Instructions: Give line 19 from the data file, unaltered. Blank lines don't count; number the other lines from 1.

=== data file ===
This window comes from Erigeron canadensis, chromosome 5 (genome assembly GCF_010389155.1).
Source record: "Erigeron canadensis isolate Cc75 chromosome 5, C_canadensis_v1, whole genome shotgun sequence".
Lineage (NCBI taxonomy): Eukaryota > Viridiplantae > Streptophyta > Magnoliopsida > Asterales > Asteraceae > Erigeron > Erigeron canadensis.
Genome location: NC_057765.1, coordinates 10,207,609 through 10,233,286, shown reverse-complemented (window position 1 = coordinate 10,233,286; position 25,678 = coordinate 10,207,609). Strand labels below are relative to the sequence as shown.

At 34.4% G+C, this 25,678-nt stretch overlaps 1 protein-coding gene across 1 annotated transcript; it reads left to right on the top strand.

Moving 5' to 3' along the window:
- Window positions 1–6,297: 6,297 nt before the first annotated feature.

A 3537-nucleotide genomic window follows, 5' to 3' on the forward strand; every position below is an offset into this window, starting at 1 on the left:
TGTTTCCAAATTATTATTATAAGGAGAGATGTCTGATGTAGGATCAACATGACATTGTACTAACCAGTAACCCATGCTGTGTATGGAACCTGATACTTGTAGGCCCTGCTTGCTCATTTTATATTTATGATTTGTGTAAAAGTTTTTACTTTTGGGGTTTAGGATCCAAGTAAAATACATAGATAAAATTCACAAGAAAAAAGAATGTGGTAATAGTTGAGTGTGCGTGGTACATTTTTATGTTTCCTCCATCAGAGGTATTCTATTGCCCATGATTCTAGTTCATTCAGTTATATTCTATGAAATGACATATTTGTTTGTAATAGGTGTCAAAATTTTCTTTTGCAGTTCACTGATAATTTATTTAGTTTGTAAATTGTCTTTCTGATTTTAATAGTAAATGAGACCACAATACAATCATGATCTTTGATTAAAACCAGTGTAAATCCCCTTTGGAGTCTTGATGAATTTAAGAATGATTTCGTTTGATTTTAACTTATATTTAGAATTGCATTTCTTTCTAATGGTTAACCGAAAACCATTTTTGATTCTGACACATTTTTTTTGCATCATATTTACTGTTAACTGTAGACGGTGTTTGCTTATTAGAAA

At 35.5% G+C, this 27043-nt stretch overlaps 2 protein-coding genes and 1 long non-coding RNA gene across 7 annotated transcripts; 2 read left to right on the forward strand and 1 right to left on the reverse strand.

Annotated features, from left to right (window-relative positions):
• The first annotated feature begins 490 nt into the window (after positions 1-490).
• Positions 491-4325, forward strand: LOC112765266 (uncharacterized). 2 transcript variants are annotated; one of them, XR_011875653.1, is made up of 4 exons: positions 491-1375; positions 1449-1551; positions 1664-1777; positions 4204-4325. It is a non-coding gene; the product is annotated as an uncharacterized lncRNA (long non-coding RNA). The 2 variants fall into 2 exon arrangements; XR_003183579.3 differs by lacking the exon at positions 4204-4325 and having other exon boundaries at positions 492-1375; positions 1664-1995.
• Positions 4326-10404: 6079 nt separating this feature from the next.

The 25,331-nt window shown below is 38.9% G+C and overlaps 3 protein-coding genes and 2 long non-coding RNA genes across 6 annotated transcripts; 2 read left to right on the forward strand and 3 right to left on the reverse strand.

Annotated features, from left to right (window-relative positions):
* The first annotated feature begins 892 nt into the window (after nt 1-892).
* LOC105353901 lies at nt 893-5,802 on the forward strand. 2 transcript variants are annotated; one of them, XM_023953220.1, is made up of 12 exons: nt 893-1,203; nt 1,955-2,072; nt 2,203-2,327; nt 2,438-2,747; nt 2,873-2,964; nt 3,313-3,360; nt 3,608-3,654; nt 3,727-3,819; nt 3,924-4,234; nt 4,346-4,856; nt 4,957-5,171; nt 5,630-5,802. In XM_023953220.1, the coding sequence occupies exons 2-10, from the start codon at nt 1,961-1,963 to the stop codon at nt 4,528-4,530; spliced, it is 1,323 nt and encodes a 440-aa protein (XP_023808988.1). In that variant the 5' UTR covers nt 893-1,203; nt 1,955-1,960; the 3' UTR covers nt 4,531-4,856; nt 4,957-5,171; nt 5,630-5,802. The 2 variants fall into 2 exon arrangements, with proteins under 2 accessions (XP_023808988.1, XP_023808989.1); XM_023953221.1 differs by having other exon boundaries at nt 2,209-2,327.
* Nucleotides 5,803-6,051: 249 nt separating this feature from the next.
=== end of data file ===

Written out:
* Nucleotides 5,803-6,051: 249 nt separating this feature from the next.